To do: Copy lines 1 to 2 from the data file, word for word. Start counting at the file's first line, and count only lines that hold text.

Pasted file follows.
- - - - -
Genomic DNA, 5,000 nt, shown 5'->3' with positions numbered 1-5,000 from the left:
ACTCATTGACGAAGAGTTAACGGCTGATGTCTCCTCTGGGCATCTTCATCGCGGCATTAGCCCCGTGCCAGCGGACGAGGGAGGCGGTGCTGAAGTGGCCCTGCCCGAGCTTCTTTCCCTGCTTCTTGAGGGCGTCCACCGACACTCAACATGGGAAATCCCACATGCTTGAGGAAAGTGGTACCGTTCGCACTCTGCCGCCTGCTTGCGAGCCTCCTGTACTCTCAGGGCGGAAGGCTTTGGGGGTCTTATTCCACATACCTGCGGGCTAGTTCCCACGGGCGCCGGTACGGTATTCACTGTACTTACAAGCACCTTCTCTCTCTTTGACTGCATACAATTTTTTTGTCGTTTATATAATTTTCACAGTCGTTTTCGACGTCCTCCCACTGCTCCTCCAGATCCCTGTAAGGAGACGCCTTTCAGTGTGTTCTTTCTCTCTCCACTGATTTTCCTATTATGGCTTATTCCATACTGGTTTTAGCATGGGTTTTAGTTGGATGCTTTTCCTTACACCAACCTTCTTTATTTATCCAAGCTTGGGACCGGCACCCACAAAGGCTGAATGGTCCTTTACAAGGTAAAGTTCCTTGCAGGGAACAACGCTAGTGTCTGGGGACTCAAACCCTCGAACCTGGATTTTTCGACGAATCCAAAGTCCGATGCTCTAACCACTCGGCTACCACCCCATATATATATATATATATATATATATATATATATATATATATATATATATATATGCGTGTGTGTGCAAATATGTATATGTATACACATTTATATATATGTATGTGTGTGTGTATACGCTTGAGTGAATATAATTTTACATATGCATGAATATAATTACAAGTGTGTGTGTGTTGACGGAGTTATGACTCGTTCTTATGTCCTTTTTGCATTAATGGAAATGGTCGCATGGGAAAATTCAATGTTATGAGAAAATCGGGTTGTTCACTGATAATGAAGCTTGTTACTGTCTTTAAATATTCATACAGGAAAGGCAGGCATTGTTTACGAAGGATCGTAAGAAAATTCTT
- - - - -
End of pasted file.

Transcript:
Genomic DNA, 5,000 nt, shown 5'->3' with positions numbered 1-5,000 from the left:
ACTCATTGACGAAGAGTTAACGGCTGATGTCTCCTCTGGGCATCTTCATCGCGGCATTAGCCCCGTGCCAGCGGACGAGGGAGGCGGTGCTGAAGTGGCCCTGCCCGAGCTTCTTTCCCTGCTTCTTGAGGGCGTCCACCGACACTCAACATGGGAAATCCCACATGCTTGAGGAAAGTGGTACCGTTCGCACTCTGCCGCCTGCTTGCGAGCCTCCTGTACTCTCAGGGCGGAAGGCTTTGGGGGTCTTATTCCACATACCTGCGGGCTAGTTCCCACGGGCGCCGGTACGGTATTCACTGTACTTACAAGCACCTTCTCTCTCTTTGACTGCATACAATTTTTTTGTCGTTTATATAATTTTCACAGTCGTTTTCGACGTCCTCCCACTGCTCCTCCAGATCCCTGTAAGGAGACGCCTTTCAGTGTGTTCTTTCTCTCTCCACTGATTTTCCTATTATGGCTTATTCCATACTGGTTTTAGCATGGGTTTTAGTTGGATGCTTTTCCTTACACCAACCTTCTTTATTTATCCAAGCTTGGGACCGGCACCCACAAAGGCTGAATGGTCCTTTACAAGGTAAAGTTCCTTGCAGGGAACAACGCTAGTGTCTGGGGACTCAAACCCTCGAACCTGGATTTTTCGACGAATCCAAAGTCCGATGCTCTAACCACTCGGCTACCACCCCATATATATATATATATATATATATATATATATATATATATATATATATATATATGCGTGTGTGTGCAAATATGTATATGTATACACATTTATATATATGTATGTGTGTGTGTATACGCTTGAGTGAATATAATTTTACATATGCATGAATATAATTACAAGTGTGTGTGTGTTGACGGAGTTATGACTCGTTCTTATGTCCTTTTTGCATTAATGGAAATGGTCGCATGGGAAAATTCAATGTTATGAGAAAATCGGGTTGTTCACTGATAATGAAGCTTGTTACTGTCTTTAAATATTCATACAGGAAAGGCAGGCATTGTTTACGAAGGATCGTAAGAAAATTCTT